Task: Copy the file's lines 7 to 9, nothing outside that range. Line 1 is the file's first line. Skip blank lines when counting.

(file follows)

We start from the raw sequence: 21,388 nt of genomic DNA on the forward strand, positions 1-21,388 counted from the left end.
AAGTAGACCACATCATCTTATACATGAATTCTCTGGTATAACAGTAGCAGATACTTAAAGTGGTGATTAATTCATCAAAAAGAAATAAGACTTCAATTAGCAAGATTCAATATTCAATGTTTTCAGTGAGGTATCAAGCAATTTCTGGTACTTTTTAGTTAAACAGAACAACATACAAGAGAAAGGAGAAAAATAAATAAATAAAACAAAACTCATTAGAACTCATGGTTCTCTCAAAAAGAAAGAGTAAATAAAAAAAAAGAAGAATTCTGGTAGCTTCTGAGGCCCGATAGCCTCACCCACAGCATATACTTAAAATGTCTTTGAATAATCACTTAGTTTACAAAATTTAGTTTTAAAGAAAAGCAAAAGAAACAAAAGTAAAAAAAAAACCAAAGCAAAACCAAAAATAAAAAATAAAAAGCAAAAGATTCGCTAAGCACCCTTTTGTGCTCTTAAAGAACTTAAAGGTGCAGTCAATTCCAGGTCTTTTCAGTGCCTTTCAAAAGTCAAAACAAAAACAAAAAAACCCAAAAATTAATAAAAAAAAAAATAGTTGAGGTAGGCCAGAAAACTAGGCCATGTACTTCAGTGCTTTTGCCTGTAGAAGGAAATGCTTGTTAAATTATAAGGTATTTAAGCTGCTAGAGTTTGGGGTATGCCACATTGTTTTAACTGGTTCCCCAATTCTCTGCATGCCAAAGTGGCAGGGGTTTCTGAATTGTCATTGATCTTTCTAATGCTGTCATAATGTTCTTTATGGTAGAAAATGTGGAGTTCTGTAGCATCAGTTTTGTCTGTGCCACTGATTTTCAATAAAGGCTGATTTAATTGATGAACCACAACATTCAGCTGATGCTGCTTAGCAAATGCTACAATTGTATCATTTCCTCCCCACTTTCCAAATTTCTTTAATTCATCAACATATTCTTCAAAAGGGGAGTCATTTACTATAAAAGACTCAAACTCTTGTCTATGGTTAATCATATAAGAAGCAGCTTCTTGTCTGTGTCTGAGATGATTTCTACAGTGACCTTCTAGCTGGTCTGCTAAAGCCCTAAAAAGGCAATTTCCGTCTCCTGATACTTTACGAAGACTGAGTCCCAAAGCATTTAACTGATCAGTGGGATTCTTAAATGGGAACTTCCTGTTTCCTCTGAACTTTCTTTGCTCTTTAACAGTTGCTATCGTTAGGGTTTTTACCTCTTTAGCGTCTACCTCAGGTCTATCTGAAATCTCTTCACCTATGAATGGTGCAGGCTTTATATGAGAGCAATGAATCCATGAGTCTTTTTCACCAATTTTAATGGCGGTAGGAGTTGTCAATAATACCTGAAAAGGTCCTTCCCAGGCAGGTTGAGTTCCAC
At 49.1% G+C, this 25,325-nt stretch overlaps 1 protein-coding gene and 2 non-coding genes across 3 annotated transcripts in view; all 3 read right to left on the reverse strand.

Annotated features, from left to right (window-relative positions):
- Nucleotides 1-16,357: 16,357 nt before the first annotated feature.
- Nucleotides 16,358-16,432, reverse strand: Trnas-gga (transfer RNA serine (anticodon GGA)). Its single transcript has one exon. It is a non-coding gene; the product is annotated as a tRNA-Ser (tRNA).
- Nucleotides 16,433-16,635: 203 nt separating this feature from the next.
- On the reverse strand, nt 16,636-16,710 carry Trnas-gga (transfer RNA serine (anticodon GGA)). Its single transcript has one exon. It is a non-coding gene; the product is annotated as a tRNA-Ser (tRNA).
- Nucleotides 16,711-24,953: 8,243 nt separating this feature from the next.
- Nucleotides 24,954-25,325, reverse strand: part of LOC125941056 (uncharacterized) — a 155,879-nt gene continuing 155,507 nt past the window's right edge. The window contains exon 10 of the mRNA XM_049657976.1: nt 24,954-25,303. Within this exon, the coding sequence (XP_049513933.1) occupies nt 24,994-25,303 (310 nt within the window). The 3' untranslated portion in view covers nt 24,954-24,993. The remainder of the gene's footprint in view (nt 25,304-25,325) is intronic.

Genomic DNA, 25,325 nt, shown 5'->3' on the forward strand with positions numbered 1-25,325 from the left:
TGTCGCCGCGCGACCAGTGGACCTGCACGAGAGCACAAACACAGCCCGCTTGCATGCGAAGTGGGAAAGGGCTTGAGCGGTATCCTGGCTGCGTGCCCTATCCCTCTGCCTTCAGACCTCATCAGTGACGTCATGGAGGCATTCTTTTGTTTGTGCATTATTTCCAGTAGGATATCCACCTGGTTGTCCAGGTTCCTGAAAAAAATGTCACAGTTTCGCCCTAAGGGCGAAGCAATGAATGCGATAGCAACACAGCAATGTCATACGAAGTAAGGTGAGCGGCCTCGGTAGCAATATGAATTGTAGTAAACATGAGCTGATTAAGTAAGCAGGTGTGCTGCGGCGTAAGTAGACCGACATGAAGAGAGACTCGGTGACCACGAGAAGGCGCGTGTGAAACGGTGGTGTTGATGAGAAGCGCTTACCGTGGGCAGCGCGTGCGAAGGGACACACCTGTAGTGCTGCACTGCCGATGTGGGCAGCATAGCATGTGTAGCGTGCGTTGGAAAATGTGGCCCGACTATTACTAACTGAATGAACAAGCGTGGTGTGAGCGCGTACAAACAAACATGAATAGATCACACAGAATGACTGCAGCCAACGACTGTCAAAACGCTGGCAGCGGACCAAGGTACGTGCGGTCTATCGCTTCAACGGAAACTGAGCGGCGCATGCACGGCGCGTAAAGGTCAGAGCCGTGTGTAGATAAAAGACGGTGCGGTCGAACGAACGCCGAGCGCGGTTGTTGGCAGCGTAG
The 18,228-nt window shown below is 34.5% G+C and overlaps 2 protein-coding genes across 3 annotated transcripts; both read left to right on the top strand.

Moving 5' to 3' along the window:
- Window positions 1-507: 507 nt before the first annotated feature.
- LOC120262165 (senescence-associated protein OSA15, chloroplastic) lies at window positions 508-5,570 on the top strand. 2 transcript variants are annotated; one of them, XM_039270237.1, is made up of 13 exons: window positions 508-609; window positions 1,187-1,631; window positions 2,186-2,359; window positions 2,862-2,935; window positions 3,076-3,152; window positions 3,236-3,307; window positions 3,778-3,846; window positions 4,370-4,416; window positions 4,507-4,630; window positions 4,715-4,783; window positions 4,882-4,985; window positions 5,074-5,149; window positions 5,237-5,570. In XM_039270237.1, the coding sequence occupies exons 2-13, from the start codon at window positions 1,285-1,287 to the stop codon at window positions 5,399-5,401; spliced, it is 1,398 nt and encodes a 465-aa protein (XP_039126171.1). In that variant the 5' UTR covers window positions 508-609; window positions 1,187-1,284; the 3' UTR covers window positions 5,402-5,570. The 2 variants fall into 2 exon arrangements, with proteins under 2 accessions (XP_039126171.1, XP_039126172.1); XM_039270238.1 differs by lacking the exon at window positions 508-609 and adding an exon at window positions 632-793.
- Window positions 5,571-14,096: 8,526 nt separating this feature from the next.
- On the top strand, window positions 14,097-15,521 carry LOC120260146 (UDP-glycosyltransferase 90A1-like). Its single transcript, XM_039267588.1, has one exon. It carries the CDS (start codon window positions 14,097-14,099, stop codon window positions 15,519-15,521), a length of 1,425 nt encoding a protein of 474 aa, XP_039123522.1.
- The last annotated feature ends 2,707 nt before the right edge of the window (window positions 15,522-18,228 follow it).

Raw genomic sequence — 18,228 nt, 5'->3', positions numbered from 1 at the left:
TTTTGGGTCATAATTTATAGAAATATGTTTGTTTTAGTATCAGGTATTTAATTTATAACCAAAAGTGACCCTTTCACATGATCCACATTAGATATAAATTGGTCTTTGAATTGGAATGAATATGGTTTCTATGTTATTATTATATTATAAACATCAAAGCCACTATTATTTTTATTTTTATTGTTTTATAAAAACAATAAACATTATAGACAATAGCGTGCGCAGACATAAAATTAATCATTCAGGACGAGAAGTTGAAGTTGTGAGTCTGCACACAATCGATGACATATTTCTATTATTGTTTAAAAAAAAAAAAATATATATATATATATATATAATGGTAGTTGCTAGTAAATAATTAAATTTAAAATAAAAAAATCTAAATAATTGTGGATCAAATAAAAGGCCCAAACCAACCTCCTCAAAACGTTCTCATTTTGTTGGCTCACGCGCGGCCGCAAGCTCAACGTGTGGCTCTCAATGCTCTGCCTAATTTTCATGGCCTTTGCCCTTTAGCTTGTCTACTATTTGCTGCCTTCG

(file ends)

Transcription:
- Nucleotides 16,433-16,635: 203 nt separating this feature from the next.
- On the reverse strand, nt 16,636-16,710 carry Trnas-gga (transfer RNA serine (anticodon GGA)). Its single transcript has one exon. It is a non-coding gene; the product is annotated as a tRNA-Ser (tRNA).
- Nucleotides 16,711-24,953: 8,243 nt separating this feature from the next.